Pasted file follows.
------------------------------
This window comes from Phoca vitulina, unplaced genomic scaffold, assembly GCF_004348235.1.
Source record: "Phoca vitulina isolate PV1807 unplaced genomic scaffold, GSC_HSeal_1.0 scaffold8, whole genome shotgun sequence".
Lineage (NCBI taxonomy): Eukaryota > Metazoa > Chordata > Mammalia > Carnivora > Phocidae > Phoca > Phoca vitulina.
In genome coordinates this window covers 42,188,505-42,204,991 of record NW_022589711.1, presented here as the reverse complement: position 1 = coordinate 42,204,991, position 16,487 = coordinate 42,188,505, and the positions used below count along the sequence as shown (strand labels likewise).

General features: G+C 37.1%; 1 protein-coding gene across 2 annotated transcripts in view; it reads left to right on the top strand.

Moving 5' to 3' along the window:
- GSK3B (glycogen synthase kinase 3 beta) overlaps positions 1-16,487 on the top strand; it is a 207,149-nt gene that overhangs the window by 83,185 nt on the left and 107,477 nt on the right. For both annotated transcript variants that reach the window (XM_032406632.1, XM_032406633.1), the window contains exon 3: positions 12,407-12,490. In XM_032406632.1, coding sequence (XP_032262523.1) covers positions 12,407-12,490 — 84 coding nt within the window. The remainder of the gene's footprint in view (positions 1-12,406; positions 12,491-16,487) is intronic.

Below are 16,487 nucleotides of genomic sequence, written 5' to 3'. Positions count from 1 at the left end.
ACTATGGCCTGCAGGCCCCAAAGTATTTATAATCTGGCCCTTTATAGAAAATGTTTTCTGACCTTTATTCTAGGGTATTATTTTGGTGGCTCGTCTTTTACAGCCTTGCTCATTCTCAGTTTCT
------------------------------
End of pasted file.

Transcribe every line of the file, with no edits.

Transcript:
This window comes from Phoca vitulina, unplaced genomic scaffold, assembly GCF_004348235.1.
Source record: "Phoca vitulina isolate PV1807 unplaced genomic scaffold, GSC_HSeal_1.0 scaffold8, whole genome shotgun sequence".
Lineage (NCBI taxonomy): Eukaryota > Metazoa > Chordata > Mammalia > Carnivora > Phocidae > Phoca > Phoca vitulina.
In genome coordinates this window covers 42,188,505-42,204,991 of record NW_022589711.1, presented here as the reverse complement: position 1 = coordinate 42,204,991, position 16,487 = coordinate 42,188,505, and the positions used below count along the sequence as shown (strand labels likewise).

General features: G+C 37.1%; 1 protein-coding gene across 2 annotated transcripts in view; it reads left to right on the top strand.

Moving 5' to 3' along the window:
- GSK3B (glycogen synthase kinase 3 beta) overlaps positions 1-16,487 on the top strand; it is a 207,149-nt gene that overhangs the window by 83,185 nt on the left and 107,477 nt on the right. For both annotated transcript variants that reach the window (XM_032406632.1, XM_032406633.1), the window contains exon 3: positions 12,407-12,490. In XM_032406632.1, coding sequence (XP_032262523.1) covers positions 12,407-12,490 — 84 coding nt within the window. The remainder of the gene's footprint in view (positions 1-12,406; positions 12,491-16,487) is intronic.

Below are 16,487 nucleotides of genomic sequence, written 5' to 3'. Positions count from 1 at the left end.
ACTATGGCCTGCAGGCCCCAAAGTATTTATAATCTGGCCCTTTATAGAAAATGTTTTCTGACCTTTATTCTAGGGTATTATTTTGGTGGCTCGTCTTTTACAGCCTTGCTCATTCTCAGTTTCT